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Residential design guide updated with strong references to climate change

Tuesday, 3 August 2021

Building design guide

A guidance document that helps people designing houses and extensions in the Isle of Man has been updated, with more emphasis on environmental issues such as climate change, biodiversity and active travel.

The Isle of Man Government is committed to reaching net zero by 2050 and buildings are one of the Island’s largest contributors of carbon emissions so play a critical role.

The document applies to all residential developments including houses, flats and extensions, and aims to help everyone involved in the design of buildings to work together and improve the quality of the Island’s built environment. It also encourages creative, innovative and locally distinctive designs that respond to the changing needs of the Island.

When an application is accompanied by a design statement it provides an opportunity for people to explain how they have considered issues such as carbon capture, ecosystems, biodiversity net gain, sustainable drainage and active travel. Others areas that have been updated include guidance for flat roof extensions and more detailed content about trees.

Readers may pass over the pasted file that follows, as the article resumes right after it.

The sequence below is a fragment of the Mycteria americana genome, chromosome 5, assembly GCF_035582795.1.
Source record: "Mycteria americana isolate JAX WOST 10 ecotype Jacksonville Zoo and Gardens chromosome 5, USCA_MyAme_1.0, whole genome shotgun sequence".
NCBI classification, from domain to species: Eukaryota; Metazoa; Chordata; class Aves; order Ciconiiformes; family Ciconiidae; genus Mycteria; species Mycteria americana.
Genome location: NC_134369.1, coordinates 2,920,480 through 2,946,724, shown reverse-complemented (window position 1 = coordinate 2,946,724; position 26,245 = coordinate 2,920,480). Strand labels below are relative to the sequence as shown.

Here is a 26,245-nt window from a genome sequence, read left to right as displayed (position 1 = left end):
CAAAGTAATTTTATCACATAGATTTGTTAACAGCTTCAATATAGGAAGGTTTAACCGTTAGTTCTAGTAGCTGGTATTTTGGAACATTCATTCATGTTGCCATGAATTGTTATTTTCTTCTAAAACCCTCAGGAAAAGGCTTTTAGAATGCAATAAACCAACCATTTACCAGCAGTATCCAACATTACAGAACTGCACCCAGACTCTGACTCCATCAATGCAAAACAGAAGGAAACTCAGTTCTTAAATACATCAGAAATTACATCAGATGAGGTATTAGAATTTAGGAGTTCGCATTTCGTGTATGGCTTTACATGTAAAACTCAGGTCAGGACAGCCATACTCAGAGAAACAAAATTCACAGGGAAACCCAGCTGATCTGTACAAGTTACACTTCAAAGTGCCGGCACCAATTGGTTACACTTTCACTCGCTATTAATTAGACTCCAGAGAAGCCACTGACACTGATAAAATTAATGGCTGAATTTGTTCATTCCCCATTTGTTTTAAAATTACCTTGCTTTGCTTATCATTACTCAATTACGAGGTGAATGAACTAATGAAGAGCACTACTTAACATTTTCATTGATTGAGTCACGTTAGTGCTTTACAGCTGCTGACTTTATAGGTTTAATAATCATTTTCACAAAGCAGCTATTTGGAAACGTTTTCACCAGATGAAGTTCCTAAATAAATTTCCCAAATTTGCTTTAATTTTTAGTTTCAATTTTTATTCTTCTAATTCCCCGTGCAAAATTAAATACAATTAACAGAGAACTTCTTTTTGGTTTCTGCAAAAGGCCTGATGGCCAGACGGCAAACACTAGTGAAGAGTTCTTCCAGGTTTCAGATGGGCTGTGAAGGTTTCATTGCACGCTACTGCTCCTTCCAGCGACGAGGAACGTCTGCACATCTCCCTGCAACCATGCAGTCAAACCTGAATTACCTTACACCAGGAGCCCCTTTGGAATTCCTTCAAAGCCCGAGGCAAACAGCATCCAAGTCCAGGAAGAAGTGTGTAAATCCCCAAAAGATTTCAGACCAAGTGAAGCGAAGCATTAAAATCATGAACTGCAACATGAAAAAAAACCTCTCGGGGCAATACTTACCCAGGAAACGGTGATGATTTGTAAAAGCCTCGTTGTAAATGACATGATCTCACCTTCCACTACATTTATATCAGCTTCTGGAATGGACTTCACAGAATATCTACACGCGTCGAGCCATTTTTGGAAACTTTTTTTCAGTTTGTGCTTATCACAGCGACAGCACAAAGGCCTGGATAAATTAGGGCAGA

Geoffrey Boot MHK, Minister for Environment, Food and Agriculture, said:

‘The updated guide is intended to ensure residential properties contribute to making our Island an even better place to live and work and are built in environmentally responsible way.

‘It will also help make sure new residential development is playing its part in Government’s climate change, biodiversity and active travel goals.’

Last month Tynwald backed the Green Living Grant Scheme which will help people to reduce household carbon emissions and bills by making their properties more energy efficient.

It is estimated that the £7.2m scheme, paid from the Climate Change Transformation fund, could significantly lower emissions in around 1,200 properties and save nearly 100,000 tonnes of CO2 entering the atmosphere - the equivalent to taking 1,500 cars off the road over the next 30 years.

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